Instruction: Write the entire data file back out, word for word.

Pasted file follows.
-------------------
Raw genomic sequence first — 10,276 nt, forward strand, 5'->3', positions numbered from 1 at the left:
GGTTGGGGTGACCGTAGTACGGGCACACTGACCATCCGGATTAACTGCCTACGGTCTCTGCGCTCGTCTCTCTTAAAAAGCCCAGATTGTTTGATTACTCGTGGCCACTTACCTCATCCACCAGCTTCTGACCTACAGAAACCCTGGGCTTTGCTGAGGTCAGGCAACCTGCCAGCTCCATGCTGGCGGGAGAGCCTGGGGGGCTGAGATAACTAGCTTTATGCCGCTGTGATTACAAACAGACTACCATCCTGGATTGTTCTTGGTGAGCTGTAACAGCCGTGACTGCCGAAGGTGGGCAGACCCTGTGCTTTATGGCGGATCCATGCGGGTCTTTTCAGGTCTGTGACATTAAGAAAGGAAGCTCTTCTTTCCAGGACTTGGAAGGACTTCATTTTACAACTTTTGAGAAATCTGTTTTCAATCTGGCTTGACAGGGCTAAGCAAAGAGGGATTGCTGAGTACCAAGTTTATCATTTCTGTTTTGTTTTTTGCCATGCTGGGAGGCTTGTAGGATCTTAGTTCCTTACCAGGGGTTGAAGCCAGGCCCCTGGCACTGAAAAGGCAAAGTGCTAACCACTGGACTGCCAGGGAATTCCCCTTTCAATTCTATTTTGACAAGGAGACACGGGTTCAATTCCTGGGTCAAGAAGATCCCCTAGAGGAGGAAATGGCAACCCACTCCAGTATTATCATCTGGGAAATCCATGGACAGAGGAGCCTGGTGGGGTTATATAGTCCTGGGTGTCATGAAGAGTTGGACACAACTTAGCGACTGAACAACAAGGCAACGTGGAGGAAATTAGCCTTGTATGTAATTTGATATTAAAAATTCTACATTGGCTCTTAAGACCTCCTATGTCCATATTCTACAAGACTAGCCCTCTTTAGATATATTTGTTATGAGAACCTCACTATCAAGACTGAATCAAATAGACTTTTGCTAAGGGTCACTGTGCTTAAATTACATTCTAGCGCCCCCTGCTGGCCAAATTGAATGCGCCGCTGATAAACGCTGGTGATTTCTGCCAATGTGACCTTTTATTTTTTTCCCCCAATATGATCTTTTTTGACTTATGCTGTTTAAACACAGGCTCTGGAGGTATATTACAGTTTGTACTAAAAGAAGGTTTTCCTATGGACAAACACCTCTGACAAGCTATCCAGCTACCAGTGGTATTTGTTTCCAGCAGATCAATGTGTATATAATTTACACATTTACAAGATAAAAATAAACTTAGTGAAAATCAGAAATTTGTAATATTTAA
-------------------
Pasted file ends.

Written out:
Raw genomic sequence first — 10,276 nt, forward strand, 5'->3', positions numbered from 1 at the left:
GGTTGGGGTGACCGTAGTACGGGCACACTGACCATCCGGATTAACTGCCTACGGTCTCTGCGCTCGTCTCTCTTAAAAAGCCCAGATTGTTTGATTACTCGTGGCCACTTACCTCATCCACCAGCTTCTGACCTACAGAAACCCTGGGCTTTGCTGAGGTCAGGCAACCTGCCAGCTCCATGCTGGCGGGAGAGCCTGGGGGGCTGAGATAACTAGCTTTATGCCGCTGTGATTACAAACAGACTACCATCCTGGATTGTTCTTGGTGAGCTGTAACAGCCGTGACTGCCGAAGGTGGGCAGACCCTGTGCTTTATGGCGGATCCATGCGGGTCTTTTCAGGTCTGTGACATTAAGAAAGGAAGCTCTTCTTTCCAGGACTTGGAAGGACTTCATTTTACAACTTTTGAGAAATCTGTTTTCAATCTGGCTTGACAGGGCTAAGCAAAGAGGGATTGCTGAGTACCAAGTTTATCATTTCTGTTTTGTTTTTTGCCATGCTGGGAGGCTTGTAGGATCTTAGTTCCTTACCAGGGGTTGAAGCCAGGCCCCTGGCACTGAAAAGGCAAAGTGCTAACCACTGGACTGCCAGGGAATTCCCCTTTCAATTCTATTTTGACAAGGAGACACGGGTTCAATTCCTGGGTCAAGAAGATCCCCTAGAGGAGGAAATGGCAACCCACTCCAGTATTATCATCTGGGAAATCCATGGACAGAGGAGCCTGGTGGGGTTATATAGTCCTGGGTGTCATGAAGAGTTGGACACAACTTAGCGACTGAACAACAAGGCAACGTGGAGGAAATTAGCCTTGTATGTAATTTGATATTAAAAATTCTACATTGGCTCTTAAGACCTCCTATGTCCATATTCTACAAGACTAGCCCTCTTTAGATATATTTGTTATGAGAACCTCACTATCAAGACTGAATCAAATAGACTTTTGCTAAGGGTCACTGTGCTTAAATTACATTCTAGCGCCCCCTGCTGGCCAAATTGAATGCGCCGCTGATAAACGCTGGTGATTTCTGCCAATGTGACCTTTTATTTTTTTCCCCCAATATGATCTTTTTTGACTTATGCTGTTTAAACACAGGCTCTGGAGGTATATTACAGTTTGTACTAAAAGAAGGTTTTCCTATGGACAAACACCTCTGACAAGCTATCCAGCTACCAGTGGTATTTGTTTCCAGCAGATCAATGTGTATATAATTTACACATTTACAAGATAAAAATAAACTTAGTGAAAATCAGAAATTTGTAATATTTAA